Several years ago, I took improv classes in downtown Chicago to help develop my right-brain skills. I left mid-day to miss the traffic and then catch up on my task list at a table at Chipotle. One week, with my ear buds snug in my ears to block out noise, I focused on my “important” projects. I was busy, maybe too busy. Out of the corner of my eye I noticed a dark haired sixty-ish women sitting at the table to my left. As she held a courtesy cup I watched her use a spoon to crush a few lemon slices in water. What happened next surprised me.
Something prompted me to ask her if she had anything to eat. In broken English she said that she hadn’t eaten all day. After we talked for a few moments I learned that she was Muslim, had immigrated from Turkey five years earlier, and had been homeless for four years.
As I heard her story God prompted me to say, “I want to buy you dinner.” At first she refused, but then with thankful tears she acquiesced. I bought her a chicken salad and a soft drink.
For the next 45 minutes I set aside my “important” tasks and simply listened to her stories, often as she gently cried. I learned her name, Sabria. I learned that a problem had occurred with her immigration papers that had led to her homelessness. Also, her husband had divorced her in Turkey decades prior, her parents were dead and she never had children yet two sisters and a brother were still living. She told me that she refused to beg on the street and would not become a “dirty girl” which I understood to mean she refused to become a prostitute.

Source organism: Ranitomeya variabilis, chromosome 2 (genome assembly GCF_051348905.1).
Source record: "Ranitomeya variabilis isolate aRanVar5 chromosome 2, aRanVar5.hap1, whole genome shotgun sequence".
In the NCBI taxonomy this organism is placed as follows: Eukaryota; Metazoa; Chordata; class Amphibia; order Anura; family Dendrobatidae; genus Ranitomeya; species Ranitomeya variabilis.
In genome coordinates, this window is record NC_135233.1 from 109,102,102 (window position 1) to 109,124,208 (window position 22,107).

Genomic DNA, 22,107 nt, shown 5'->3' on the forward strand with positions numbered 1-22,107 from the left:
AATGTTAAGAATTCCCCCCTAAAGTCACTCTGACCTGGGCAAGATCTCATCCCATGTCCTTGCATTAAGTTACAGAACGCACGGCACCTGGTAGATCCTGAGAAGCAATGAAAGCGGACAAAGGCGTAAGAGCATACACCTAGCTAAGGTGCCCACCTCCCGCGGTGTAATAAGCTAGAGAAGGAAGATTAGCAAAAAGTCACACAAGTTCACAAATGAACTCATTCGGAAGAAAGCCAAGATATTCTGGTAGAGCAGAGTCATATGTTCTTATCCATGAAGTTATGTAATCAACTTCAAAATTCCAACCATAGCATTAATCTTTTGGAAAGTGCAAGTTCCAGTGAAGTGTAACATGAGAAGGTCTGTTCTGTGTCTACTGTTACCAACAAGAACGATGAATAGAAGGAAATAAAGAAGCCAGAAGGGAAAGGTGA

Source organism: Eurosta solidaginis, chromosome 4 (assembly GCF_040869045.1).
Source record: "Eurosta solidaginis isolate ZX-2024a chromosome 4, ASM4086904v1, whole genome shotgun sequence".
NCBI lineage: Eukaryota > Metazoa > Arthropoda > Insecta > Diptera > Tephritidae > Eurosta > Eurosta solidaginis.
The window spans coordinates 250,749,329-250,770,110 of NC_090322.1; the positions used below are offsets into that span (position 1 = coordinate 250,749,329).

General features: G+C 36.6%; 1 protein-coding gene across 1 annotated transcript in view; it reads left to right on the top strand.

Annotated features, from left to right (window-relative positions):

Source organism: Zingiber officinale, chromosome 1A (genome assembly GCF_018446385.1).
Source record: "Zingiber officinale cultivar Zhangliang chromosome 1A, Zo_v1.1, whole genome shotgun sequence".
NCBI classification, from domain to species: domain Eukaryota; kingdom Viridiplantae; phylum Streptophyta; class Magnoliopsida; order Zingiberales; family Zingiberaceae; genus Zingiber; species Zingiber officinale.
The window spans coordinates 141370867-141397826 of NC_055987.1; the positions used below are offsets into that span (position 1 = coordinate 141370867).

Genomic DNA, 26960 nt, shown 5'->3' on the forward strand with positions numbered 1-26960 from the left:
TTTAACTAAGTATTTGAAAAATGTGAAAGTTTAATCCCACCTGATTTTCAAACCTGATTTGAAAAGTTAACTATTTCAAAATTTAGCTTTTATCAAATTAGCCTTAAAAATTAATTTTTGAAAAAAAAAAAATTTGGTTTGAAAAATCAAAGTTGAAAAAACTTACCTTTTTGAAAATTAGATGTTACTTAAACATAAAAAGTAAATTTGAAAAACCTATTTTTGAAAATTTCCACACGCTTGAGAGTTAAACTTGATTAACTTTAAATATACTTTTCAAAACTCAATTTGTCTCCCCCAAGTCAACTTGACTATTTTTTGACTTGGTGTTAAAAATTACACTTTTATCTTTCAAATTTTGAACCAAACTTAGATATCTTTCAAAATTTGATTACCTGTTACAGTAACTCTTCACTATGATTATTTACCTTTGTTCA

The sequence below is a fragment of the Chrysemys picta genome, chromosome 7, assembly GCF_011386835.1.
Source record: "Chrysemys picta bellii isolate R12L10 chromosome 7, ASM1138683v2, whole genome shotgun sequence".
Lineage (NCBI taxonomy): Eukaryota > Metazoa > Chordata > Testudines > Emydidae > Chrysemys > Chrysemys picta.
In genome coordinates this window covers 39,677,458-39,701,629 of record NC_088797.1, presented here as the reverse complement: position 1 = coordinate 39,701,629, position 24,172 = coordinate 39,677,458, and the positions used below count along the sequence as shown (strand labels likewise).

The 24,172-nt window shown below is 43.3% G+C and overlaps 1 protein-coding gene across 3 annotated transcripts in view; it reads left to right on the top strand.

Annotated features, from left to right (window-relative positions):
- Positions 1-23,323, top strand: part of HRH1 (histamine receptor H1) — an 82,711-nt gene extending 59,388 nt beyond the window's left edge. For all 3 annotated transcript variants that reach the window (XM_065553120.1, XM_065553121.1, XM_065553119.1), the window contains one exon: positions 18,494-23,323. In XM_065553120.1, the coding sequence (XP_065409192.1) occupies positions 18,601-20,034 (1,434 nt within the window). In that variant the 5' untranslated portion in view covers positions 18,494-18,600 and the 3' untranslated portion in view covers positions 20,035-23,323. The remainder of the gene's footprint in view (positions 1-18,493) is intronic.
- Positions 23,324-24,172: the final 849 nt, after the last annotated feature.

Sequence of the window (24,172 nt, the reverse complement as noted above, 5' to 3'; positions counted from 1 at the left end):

I told her that the meal (and some money I later gave her) was from Jesus and that I was a Christian. She responded with, “I like Jesus too.”
As my class time neared I asked if I could pray for her. Wide-eyed she said, “Ok.” After I prayed, I left her my name and told her I’d be there every Wednesday at 5. I had an inkling that I might see her again (I did a few times).
Here’s what this “God encounter” with Sabria taught me.
1. Too often I let tasks trump relationships.
2. God brings opportunities to serve the “least of these” at inconvenient times.
3. I can’t ignore the tasks that ministry requires, but when I am in task mode I must keep my spiritual “peripheral vision” active, looking for those “God moments” with the Sabrias of the world.
4. God values everybody and so should I.
5. True love always costs me something, my time, my money, my listening ear, etc.
Has God every encountered you in this way by interrupting your plans with his? What have you learned when he did?
Today, be on the lookout for your Sabria to whom God wants you to love.
Charles Stone is the senior pastor of West Park Church in London, Ontario, Canada, the founder of StoneWell Ministries and the author of several books. This post was originally published on CharlesStone.com.